Upcycling 2.0


Team Members

Ryan H. B. Lovett, John B. Simons, Patrick Cobb

Juror Summary
Introduces an intriguing “bottom-up” financing mechanism of income pooling to support infill community improvements, amenities and multi-unit housing options.

Key Themes
Innovative building types, strengthening the public/civic realm, multi-unit housing, financing tools, supporting diversity


Upcycling 2.0 is an incremental development approach that combines the positive innovations from both urban centers AND suburban neighborhoods. We refute the idea that density and privacy are mutually exclusive.

Through the strategic market driven acquisition and re-appropriation of property, our proposal encourages interaction and desirability via new community associations that pool and manage funds for community improvements and amenities. This in turn closes economic, environmental, and social loops, while increasing civic participation, awareness, and accountability. There would be a direct correlation between your money and your neighborhood.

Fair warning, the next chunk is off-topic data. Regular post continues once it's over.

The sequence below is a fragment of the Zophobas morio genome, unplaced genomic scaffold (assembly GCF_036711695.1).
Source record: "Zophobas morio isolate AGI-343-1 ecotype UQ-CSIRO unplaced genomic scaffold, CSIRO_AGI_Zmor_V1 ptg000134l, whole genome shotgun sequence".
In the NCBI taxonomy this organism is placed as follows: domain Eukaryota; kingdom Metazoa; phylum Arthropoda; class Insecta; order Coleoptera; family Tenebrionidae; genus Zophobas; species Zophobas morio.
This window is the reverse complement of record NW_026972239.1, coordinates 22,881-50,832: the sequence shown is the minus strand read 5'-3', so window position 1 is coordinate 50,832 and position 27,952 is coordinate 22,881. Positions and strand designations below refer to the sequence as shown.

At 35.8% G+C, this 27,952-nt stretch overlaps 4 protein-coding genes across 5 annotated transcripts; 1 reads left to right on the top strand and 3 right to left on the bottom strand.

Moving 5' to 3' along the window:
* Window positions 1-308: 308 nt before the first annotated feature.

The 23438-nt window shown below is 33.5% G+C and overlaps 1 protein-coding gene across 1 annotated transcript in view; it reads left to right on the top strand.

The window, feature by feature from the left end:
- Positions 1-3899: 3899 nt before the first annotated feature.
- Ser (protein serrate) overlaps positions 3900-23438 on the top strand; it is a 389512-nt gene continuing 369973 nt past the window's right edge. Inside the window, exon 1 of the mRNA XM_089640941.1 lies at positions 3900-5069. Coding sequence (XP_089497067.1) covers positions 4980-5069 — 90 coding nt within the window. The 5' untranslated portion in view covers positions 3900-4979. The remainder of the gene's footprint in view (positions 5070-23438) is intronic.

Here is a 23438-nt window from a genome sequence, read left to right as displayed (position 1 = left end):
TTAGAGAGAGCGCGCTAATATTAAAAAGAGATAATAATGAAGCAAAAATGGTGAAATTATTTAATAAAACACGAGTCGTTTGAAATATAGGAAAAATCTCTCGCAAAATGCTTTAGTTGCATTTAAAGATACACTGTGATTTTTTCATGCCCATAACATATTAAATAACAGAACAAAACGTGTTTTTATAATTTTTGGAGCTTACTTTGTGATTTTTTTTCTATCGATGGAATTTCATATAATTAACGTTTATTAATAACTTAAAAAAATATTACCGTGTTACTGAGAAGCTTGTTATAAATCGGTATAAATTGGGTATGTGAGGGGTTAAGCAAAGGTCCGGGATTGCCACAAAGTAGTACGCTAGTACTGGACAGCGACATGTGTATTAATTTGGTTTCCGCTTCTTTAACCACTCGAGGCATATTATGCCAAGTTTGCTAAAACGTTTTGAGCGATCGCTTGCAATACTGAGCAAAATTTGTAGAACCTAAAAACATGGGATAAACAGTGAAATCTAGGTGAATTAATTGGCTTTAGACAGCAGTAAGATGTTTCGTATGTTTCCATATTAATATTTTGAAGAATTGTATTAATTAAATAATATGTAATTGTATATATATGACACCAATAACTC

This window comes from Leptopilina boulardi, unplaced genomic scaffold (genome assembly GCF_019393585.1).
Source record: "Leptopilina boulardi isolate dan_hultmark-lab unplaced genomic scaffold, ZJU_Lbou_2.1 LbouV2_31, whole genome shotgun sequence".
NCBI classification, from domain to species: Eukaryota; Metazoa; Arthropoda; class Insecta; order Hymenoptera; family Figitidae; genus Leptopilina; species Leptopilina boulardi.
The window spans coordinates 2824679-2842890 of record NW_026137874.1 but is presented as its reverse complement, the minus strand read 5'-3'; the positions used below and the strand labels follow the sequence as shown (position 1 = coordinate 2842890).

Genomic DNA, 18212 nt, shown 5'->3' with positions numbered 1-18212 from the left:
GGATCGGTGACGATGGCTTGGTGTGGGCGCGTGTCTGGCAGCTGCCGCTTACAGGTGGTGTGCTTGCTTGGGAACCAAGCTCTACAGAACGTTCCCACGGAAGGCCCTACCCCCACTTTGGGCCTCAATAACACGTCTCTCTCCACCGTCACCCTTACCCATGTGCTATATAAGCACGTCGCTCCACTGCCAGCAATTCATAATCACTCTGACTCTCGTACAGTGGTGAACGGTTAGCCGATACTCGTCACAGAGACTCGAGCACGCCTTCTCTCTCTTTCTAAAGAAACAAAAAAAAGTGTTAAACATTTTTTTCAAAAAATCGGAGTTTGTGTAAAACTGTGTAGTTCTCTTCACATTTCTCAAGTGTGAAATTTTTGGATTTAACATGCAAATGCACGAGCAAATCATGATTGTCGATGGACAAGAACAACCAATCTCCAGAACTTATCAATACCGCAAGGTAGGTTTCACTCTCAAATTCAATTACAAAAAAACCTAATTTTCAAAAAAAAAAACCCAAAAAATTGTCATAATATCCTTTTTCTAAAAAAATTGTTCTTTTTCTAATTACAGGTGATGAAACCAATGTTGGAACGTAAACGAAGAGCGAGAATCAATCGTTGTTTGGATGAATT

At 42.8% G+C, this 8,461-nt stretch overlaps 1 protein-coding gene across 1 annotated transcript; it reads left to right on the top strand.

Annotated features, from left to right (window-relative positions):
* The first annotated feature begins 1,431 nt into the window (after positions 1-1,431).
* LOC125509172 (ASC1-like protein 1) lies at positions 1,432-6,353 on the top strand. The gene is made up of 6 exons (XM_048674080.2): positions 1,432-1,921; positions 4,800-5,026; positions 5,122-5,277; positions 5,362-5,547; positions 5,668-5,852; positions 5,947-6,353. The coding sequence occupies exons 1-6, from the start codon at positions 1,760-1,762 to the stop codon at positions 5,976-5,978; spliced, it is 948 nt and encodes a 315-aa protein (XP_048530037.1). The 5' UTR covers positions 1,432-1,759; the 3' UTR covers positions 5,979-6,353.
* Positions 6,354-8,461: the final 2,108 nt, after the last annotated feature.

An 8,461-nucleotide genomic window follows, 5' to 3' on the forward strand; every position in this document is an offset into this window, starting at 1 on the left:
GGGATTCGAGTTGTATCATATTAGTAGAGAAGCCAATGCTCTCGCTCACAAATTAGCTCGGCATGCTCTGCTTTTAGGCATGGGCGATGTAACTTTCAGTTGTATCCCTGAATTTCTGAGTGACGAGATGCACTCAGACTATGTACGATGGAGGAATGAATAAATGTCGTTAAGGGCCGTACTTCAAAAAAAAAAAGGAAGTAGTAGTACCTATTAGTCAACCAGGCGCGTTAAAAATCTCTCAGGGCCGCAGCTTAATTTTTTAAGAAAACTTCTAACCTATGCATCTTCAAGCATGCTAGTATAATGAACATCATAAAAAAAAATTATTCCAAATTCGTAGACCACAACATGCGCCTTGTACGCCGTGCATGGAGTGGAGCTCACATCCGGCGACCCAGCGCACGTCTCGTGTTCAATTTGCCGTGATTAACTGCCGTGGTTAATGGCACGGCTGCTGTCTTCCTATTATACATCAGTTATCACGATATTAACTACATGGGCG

Our proposal targets the ubiquitous suburban typologies: The single family detached house, strip mall, train station, street medians, big boxes, and vast seas of parking lots. By employing a series of different re-appropriations of these typologies, three distinct zones emerge over time: An agricultural network that follows major auto-oriented developments, a mass transit-oriented network which would create regional scale economic centers, and finally a series of mixed-use neighborhood enclaves, which feature new public amenities that minimize the need for extra car trips.

The new strategy can be deployed on two fronts: The private sector can slowly acquire privately owned property, and in turn set up new rental types and housing associations, and the public sector, which could incentivize new development and mandate all new construction be more mixed-use and promote land-use equity.

This bottom-up parcelized approach organically creates a myriad of densities, architectural styles, scales, affordability levels, and ultimately a unique identity that can change over time.